In one of W. Clement Stone's books, he wrote that whenever someone came to him with a problem, he would always say, "That's good!" This puzzled people sometimes. They might be talking about a serious problem, and Stone would answer back with enthusiasm.
Years ago when
I first read this, I thought it was stupid, pie-in-the-sky bullpucky.
But I've thought a lot about it over the years and I've tried it, and
I've decided that maybe there are some things that sound stupid but are
When anything happens, usually some
aspects of it are an advantage and some aspects of it are a
disadvantage. For example, when you buy a new car, you will have to take
it in to get repaired less often than your old car. That's one
advantage. Maybe it gets better gas mileage. There's another advantage.
But it is more likely to get stolen. That's a disadvantage. And your
insurance payments are higher. You get the idea.
you first hear about a problem, your first reaction is probably to see
only the disadvantages. This puts you in a bad mood — a state of mind
that's not only unpleasant as an experience, but also makes you less
effective at dealing with the problem. So this normal, automatic,
negative reaction to problems would be a good thing to change. I suggest
trying Stone's method. It will take some practice, but it can
eventually become a habit.
When a problem lands in your
lap, say, "That's good!" (Note: Don't necessarily say it out loud. It
will make some people mad.) And then immediately start doing two things:
1) look for the advantages that might be wrapped up in this "problem"
(which may be difficult at first), and 2) look to see how you can turn
it to your advantage, and take steps to make it so.
approach will make you more effective. You can plainly see why. There's
no time wasted on bemoaning what already exists, and action is taken
immediately to turn it to your advantage. No energy is wasted getting
into a worse mood. Your attitude toward it is open. There's nothing
fixed or permanent about your viewpoint.
change the way you think about something, it changes the way you feel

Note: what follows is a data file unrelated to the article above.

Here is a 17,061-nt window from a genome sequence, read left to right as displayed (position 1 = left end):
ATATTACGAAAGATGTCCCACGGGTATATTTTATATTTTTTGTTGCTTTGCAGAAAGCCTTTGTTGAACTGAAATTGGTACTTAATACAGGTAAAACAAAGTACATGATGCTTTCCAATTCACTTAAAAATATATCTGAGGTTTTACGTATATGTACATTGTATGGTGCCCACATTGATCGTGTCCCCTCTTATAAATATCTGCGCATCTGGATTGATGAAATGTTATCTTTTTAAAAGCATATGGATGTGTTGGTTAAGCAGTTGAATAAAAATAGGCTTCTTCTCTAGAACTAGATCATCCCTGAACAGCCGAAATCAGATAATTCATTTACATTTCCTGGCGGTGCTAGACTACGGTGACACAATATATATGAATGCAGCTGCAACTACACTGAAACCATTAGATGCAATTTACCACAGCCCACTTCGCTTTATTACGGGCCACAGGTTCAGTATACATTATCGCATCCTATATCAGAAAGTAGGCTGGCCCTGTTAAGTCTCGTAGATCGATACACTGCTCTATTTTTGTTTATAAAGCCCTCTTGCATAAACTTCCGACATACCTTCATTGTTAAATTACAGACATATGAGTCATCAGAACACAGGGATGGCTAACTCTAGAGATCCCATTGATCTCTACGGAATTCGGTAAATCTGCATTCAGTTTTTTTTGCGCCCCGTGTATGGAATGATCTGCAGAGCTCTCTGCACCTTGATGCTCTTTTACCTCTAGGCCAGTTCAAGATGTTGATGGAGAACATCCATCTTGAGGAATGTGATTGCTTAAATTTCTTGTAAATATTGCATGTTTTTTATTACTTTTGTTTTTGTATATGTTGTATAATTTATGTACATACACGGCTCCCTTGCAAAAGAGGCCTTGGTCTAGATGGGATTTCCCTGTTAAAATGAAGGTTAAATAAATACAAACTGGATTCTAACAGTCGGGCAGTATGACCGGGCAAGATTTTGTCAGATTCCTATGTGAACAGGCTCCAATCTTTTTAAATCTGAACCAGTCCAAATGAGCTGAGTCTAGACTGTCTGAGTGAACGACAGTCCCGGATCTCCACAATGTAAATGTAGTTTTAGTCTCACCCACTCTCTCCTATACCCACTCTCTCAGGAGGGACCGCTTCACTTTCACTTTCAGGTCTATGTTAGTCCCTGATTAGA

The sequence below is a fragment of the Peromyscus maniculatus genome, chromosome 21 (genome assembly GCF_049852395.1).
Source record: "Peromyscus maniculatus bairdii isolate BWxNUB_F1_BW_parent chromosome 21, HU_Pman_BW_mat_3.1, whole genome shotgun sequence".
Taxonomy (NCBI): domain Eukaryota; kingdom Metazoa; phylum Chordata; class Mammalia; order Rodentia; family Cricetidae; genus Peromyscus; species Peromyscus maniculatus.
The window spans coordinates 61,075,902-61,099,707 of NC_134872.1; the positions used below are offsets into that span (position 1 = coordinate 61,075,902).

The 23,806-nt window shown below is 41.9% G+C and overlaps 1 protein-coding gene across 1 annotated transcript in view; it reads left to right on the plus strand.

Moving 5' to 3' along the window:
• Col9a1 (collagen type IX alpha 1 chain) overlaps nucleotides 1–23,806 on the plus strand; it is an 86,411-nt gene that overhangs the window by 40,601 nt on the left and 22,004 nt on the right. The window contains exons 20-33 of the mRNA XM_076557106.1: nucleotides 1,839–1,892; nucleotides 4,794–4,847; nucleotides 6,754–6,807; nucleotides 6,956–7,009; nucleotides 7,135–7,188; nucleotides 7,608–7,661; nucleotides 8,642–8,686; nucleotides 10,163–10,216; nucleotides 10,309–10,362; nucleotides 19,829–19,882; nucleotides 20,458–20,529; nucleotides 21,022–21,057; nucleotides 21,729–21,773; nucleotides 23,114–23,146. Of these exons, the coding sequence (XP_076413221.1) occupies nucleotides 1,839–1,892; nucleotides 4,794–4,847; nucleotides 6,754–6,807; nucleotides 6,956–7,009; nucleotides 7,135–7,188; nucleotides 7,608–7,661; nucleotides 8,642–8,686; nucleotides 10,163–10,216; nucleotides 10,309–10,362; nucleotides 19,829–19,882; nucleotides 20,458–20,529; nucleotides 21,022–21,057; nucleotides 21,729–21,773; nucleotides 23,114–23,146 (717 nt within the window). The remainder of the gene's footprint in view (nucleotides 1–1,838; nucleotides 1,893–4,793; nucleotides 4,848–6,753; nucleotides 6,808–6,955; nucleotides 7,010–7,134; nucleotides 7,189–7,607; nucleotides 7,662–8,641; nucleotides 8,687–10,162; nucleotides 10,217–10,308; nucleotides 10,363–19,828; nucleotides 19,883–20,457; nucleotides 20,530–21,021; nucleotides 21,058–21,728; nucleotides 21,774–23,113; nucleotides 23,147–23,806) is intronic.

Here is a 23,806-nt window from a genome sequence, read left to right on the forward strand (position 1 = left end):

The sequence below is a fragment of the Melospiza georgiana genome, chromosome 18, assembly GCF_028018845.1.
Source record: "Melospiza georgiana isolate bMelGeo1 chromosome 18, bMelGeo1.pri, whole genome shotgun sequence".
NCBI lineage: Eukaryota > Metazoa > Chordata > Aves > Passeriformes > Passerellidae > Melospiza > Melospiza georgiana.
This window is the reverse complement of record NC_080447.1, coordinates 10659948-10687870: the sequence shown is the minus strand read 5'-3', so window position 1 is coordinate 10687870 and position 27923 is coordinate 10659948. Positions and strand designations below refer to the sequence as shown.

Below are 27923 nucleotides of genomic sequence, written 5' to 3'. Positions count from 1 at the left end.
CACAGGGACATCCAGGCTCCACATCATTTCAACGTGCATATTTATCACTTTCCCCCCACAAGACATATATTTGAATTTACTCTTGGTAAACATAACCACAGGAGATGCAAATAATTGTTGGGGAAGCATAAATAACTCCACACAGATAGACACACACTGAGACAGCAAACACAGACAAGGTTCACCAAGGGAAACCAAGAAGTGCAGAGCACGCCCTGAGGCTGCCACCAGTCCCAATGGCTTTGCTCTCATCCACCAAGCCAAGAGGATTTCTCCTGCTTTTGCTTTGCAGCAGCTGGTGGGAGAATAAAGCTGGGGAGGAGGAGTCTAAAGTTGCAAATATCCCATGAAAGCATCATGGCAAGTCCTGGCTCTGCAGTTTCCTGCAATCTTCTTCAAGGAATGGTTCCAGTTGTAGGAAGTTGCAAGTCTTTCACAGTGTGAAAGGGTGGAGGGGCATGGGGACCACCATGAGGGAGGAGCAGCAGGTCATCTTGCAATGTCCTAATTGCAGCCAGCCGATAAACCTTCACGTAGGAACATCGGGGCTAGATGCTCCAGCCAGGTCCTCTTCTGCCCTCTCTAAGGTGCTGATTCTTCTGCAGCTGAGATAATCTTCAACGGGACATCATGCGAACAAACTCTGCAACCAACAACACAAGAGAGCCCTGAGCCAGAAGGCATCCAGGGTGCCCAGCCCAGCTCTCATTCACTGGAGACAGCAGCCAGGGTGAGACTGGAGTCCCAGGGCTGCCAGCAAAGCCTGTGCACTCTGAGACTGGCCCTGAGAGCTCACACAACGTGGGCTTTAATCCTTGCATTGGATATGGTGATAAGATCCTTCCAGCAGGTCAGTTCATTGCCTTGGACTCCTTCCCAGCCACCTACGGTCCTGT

about it. And when you change the way you feel about it, your actions
change too — in this case, for the better. Try it.
If you have trouble at first learning to do this, that's good!
you practice this way of reacting to problems enough, you can some day
be as good at it as Richard Bandler, one of the co-founders of NLP.
a student of Bandler's (who was teaching a class on hypnosis)
complained that his house was being bugged (monitored with a recording
device), Bandler's reply was, "What a chance to talk to these people."
had ingrained the reframing attitude so thoroughly in his thoughts that
he reeled off idea after idea. Why not play hypnotic tapes over and
over in your house for the listeners? Why not practice all of your deep
trance inductions and put the people bugging you into trance and give
them hypnotic suggestions?
Bandler didn't look for what was wrong with being bugged. Anybody could do that. Everybody would automatically do that. He looked for a way to take advantage of it.
You can learn to have the same mental habit. Find the advantage and think of the "adversity" in terms of the advantage.
something ever happened to you that you thought at first was a bad
thing, but then later you were really glad it happened? Keep that memory
in your mind whenever something bad happens. You don't know what the
future holds. This might be good. You might as well assume it will be,
and start making it so.
Adam Khan is the author of Antivirus For Your Mind: How to Strengthen Your Persistence and Determination and Feel Good More Often and co-author with Klassy Evans of How to Change the Way You Look at Things (in Plain English). Follow his podcast, The Adam Bomb.